- Good OLED display
- Aggressively priced
- Mediocre sound quality
- Lacks style
Review Price £119.00
Design and Specs
Recent technology trends haven't been kind to radio. Streaming services like Spotify mean it's easier than ever to discover new music without tuning into a radio station, but the good old wireless isn't dead yet. The Kogan Deluxe radio comes with a comprehensive spread of ways to enjoy radio transmissions, with DAB and FM tuners on-board alongside internet radio capabilities - plus an iPod dock.
Australian electronics manufacturer Kogan takes an interesting approach to its products. It cuts out the middle men - the retailers, importers and wholesalers - dealing with customers directly instead. It's this approach that has made it possible for so many features to be packed into the Kogan Deluxe Wi-Fi radio, while keeping the price at a low £119.
It'll deliver FM and DAB stations, as well as the tens of thousands available over the net thanks to the built-in Wi-Fi. The internet radio function can also play podcasts and the BBC's wealth of "listen again" content. To top this off, there's also an iPod dock on top and an auxiliary input should you be dying to plug in another source. Unusually, a phono audio output is included on the back panel - tantamount to admitting that its own speakers won't dazzle all and sundry, this nugget of humility is something many manufacturers can't swallow.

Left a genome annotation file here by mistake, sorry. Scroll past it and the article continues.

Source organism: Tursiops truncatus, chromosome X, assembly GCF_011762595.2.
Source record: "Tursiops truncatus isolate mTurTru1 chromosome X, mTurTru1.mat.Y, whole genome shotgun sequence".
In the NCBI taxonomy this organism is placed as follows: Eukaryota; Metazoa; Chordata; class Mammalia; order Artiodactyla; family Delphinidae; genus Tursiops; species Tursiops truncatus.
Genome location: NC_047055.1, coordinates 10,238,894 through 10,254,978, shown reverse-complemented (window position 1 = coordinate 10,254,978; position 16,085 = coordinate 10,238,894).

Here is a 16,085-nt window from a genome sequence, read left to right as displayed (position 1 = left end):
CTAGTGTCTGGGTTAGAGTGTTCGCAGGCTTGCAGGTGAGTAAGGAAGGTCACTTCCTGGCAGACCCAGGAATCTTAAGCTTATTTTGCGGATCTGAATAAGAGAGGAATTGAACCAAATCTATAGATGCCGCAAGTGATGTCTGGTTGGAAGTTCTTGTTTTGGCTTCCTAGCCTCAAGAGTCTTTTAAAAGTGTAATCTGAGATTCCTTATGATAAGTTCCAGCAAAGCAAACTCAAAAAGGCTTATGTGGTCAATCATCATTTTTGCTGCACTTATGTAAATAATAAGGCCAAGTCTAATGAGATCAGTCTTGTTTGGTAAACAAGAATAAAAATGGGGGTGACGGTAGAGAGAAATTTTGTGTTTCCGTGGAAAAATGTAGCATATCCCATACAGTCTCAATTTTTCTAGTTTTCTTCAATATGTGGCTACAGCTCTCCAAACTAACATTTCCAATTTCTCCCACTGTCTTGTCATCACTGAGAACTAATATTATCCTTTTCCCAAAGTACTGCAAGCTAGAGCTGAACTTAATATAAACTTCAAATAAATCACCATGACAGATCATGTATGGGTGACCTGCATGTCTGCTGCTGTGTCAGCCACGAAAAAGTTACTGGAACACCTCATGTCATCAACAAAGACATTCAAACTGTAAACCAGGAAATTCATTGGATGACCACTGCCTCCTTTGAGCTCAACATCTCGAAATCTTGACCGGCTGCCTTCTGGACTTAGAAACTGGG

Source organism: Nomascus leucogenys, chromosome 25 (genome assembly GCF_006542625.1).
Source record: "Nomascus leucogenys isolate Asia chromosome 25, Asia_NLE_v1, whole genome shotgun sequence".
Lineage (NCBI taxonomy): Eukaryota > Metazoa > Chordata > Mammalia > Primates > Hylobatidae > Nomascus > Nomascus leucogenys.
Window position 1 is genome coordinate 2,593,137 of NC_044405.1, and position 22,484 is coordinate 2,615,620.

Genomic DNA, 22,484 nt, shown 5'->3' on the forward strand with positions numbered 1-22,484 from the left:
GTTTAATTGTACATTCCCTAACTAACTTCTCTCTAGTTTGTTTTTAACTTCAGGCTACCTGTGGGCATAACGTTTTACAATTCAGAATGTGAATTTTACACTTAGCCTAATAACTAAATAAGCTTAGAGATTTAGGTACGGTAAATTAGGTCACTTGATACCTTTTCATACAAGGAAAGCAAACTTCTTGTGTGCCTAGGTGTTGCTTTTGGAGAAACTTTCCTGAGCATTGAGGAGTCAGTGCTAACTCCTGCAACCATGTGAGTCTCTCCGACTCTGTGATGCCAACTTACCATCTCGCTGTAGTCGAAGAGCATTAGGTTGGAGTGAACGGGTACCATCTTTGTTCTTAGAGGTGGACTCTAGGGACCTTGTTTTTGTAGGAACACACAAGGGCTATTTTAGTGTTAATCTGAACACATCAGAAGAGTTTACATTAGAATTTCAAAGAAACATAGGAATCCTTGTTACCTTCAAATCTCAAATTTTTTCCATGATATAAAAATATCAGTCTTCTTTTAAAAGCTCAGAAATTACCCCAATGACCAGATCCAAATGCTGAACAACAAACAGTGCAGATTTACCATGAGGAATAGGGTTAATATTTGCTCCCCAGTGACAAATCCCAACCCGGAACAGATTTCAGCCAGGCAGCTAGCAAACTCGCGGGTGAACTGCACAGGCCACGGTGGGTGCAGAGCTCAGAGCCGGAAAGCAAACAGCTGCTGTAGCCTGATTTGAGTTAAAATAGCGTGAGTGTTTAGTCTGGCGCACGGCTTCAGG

To complement the wealth of options is a very respectable array of drivers. On each end of the device are bass drivers, firing out to the side, while a single tweeter up front doles-out the high-end detail. On the bottom is a bass port, letting Kogan claim the Deluxe radio has a subwoofer - however, the drivers are really the full-range type you'd find in a standard hi-fi speaker.
What's not quite so impressive is the look. The Kogan Deluxe looks a little too much like what it is - a Far East manufactured budget radio here to undercut and outspec the opposition. There's not much style to the circular button island on its front and the front panel feels a bit thin. The glossy laminated outer shell is as tough as you like, but the inconsistent build and uninspiring aesthetics don't fool you into thinking this is a top-class device. The Pure Evoke Flow trounces it in the style stakes, but then that similarly-priced set is much smaller and only has a single speaker.
The display is a surprise hit though. It's a yellow OLED model and is superbly clear. This clarity comes in handy when browsing through the reams of radio stations and podcasts the Kogan Deluxe gives you access to. There's more navigation involved with a connected radio like this than a standard DAB set and a good display is a must.